Movie Review: J. EDGAR
The problem with biopics is, even if the subject is someone who led an extraordinary life, it rarely translates into riveting drama when the film compresses that whole life into two hours. It becomes a laundry list of “this happened, and then this happened, and then this…,” sucking all the significance out of each event.
Clint Eastwood’s J. Edgar, in limited release Nov. 9 and opening wide Nov. 11, stars Leonardo DiCaprio in the titular role, playing the first director of the FBI from about twenty years old to his death at the age of 77. It encompasses his rise from being a fresh-faced Justice Department employee to being appointed the sixth director of the Bureau of Investigations (precursor to the FBI), trying to solve the Lindbergh baby kidnapping case, keeping secret files on high-profile public figures such as Eleanor Roosevelt and JFK, lobbying for a centralized database of fingerprints to be used for identifying criminals, etc. Yes, he accomplished a lot during his years in office, but the way Eastwood handles these proceedings isn’t that exciting cinematically. DiCaprio narrates over some of the scenes, which enhances the soporific effect.
The movie does wink at the rumors that Hoover was a cross-dresser, though the incident is given an emotional context and depicted in an unsensational way. J. Edgar also covers his relationships with the three most important people in his life—his mother (Judi Dench); his secretary, Ms. Gandy (Naomi Watts); and his right-hand man, Clyde Tolson (Armie Hammer). DiCaprio, who did Q & A after the screening, says his extensive research unearthed no evidence the two men were ever lovers, but the script by Dustin Lance Black (Oscar winner for Milk) posits there was deep love between them.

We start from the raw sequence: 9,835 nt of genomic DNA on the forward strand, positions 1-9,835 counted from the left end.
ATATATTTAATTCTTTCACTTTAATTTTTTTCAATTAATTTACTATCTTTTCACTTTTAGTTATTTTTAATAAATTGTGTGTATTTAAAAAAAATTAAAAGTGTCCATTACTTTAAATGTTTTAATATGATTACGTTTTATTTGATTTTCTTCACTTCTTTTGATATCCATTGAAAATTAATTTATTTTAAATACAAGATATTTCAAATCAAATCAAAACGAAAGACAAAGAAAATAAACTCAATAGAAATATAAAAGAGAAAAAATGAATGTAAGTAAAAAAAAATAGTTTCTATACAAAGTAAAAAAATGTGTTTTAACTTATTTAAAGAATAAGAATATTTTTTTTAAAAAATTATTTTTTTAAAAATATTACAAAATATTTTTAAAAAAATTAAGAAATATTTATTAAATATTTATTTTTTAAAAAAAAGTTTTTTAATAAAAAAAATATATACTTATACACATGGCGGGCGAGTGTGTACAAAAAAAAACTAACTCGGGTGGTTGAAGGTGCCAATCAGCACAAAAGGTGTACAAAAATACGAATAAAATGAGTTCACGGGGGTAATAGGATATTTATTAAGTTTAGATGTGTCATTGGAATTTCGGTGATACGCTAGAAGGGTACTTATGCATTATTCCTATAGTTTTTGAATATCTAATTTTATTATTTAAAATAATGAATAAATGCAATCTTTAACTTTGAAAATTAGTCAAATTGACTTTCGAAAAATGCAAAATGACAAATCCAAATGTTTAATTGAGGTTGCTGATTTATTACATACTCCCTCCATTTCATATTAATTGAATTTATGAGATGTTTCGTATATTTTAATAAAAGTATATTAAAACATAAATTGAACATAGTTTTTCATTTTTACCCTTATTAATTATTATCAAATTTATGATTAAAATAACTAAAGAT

DiCaprio does a commendable job, able to emote even through all the old-man makeup. He’s not content to let it do the heavy lifting for him—he changes his voice, posture, and gait as Hoover ages, slowly eliminating all traces of his own blue-eyed heartthrobness (he wears brown contacts).
Watts is wasted in an underdeveloped role that hardly requires her to use any of her considerable skills. Her scenes consist mostly of her taking dictation and carrying out other administrative duties. Ms. Gandy worked with Hoover for fifty-four years and was the one he trusted with his confidential files, but the movie reveals nothing about her personal life or emotional makeup to explain why she remained dedicated to the capricious Hoover for so long.
The heart of the movie is provided by Hammer, who confirmed for me, after his underrated work in The Social Network, that he’s an exciting young actor to watch. As the Winklevoss twins, he was macho and hotheaded; as Tolson, he’s a refined gentleman whose eyes visibly soften from the first moment he lays them on Hoover. Hammer doesn’t do anything overt to suggest Tolson’s sexuality; his performance is more affecting for the restraint, the little gestures that allow us to fill in the rest. It’s obvious Hammer has leading-man looks, but it’s his range that indicates he might have a career in movies almost as long as Hoover’s in the FBI.
Nerd verdict: J. Edgar ho-hum
Photos: Warner Bros.